But these shepherds, they may never have set foot in a palace, yet God invites them to his new temple! (Note: The Hebrew word for palace and temple is the same.) They likely didn’t have any gifts to bring, but they are welcomed first (at least among humans – there were plenty of animals there already). I can imagine them – because to some degree I am also this sort of person – being so uncultured as to be completely unintimidated by what would otherwise be a really awkward and daunting situation.

I can picture the interrogation:

Joseph: So who’re you and what do you want?

Shepherds: We’re just shepherds, man. Congrats on the baby! Hey, is that baklava? Do you mind?

Joseph: Um … sure. Go right ahead. So, how’d you hear about us again?

Shepherds: We were on our smoke break when this shiny dude named Gabe or something appeared up in the sky and told us to come check it out.

Joseph: Welp, can’t argue with that, I guess. Just out of curiosity … what were you smoking?

Kidding aside, the point is that they were ordinary, everyday sort of people, but that didn’t close them off to the presence of the Hope that transcends all the despair of this broken world.

If I have any readers left, they may have noticed that I haven’t written in a while – not since my father died. This may be due to that, of course, but it is at least as much due to everyday things. I’m a father myself. I have a five year-old, Brendan, and a nine month-old, Aidan, and the latter spends a lot of time sleeping on top of me as I sit in my armchair. This usually means that I have only one free arm, sometimes for hours, in the evenings. Then, when I do have the time to write, I’m often just too tired or distracted with other hobbies. In other words, my life is plagued with normalcy, but I wouldn’t have it any other way.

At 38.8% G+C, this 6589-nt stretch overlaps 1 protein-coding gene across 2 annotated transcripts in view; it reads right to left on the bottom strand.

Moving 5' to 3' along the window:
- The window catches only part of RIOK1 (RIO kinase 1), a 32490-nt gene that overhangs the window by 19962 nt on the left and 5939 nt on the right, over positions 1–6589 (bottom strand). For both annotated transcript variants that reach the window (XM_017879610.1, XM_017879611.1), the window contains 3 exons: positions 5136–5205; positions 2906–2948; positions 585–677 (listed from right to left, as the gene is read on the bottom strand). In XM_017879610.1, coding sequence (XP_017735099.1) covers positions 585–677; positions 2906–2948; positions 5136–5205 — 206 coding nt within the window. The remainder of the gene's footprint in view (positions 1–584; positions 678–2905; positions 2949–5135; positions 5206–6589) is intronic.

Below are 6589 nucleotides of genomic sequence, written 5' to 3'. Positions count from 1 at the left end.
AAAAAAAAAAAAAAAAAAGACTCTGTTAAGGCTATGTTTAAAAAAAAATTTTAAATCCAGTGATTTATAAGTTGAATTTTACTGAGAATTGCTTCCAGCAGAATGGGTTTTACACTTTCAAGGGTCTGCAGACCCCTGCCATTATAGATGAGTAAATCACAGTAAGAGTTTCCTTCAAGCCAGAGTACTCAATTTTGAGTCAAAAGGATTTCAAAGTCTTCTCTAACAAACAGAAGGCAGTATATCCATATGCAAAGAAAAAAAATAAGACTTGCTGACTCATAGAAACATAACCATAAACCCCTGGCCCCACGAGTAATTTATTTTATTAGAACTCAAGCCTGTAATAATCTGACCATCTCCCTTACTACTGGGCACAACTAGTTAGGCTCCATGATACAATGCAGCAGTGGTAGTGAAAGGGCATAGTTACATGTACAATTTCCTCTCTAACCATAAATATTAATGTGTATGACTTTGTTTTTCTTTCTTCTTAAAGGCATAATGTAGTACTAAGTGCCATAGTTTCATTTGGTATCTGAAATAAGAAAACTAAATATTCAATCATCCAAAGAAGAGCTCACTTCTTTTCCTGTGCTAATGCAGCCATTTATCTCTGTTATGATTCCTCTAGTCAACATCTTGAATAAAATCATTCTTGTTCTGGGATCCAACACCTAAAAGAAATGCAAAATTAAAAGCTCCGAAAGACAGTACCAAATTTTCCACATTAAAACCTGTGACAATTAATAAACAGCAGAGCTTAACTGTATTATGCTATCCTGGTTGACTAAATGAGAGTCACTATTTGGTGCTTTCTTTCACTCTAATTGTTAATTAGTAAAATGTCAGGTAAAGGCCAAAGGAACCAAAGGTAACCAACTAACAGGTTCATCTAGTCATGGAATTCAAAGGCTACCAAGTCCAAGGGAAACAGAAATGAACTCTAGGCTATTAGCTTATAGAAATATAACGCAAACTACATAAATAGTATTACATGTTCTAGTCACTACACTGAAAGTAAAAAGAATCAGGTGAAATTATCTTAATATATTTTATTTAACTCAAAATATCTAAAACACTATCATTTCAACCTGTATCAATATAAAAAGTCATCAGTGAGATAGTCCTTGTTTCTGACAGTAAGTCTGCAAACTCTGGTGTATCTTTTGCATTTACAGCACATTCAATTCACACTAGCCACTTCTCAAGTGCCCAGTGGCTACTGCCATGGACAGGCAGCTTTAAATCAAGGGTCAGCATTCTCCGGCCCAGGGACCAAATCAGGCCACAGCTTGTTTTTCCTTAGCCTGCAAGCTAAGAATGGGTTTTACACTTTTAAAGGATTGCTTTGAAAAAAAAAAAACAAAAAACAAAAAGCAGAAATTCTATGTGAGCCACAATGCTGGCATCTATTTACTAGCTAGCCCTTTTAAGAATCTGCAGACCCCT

Fasting for Advent has been a challenge. Aidan is sensitive to dairy and gluten and allergic to either cashews or chick peas. This means my wife Kelly can’t have most of those either, since he’s still nursing, and she’s developed her own sensitivities as well. So meat and potatoes is one of the only dishes everyone can eat. So we eat that. Maybe we could have had more fish, but taking away cheese from a woman who grew up in Minnesota just across border from Wisconsin should really be enough of a sacrifice. And for normal people like us, at this point in our lives, it is.

I’ve spent more time with family and friends. I caught up on the work I missed (and now, on vacation, I’ll have to catch up again). I still pray. I still fast. I still practice watchfulness. Some days are better than others. I visit my father’s resting place about once a week and say prayers there for him and for me. I’d be surprised to get a divine birthday party invitation too.

Christmas is a reminder of what, I can thankfully say, is a present reality for me every day: God is with us. Even us. Even here. Even now. Every day.

The “Mighty One, the Artificer of all,” for whom “nothing will be impossible,” became a newborn baby, one of the most helpless creatures in the universe, for us. He doesn’t care that we don’t have anything to offer him. He doesn’t care that we don’t get how amazing just being present with him is. He’s saving us anyway. Glory to God.

Christ is born! Let us glorify him!

And merry Christmas.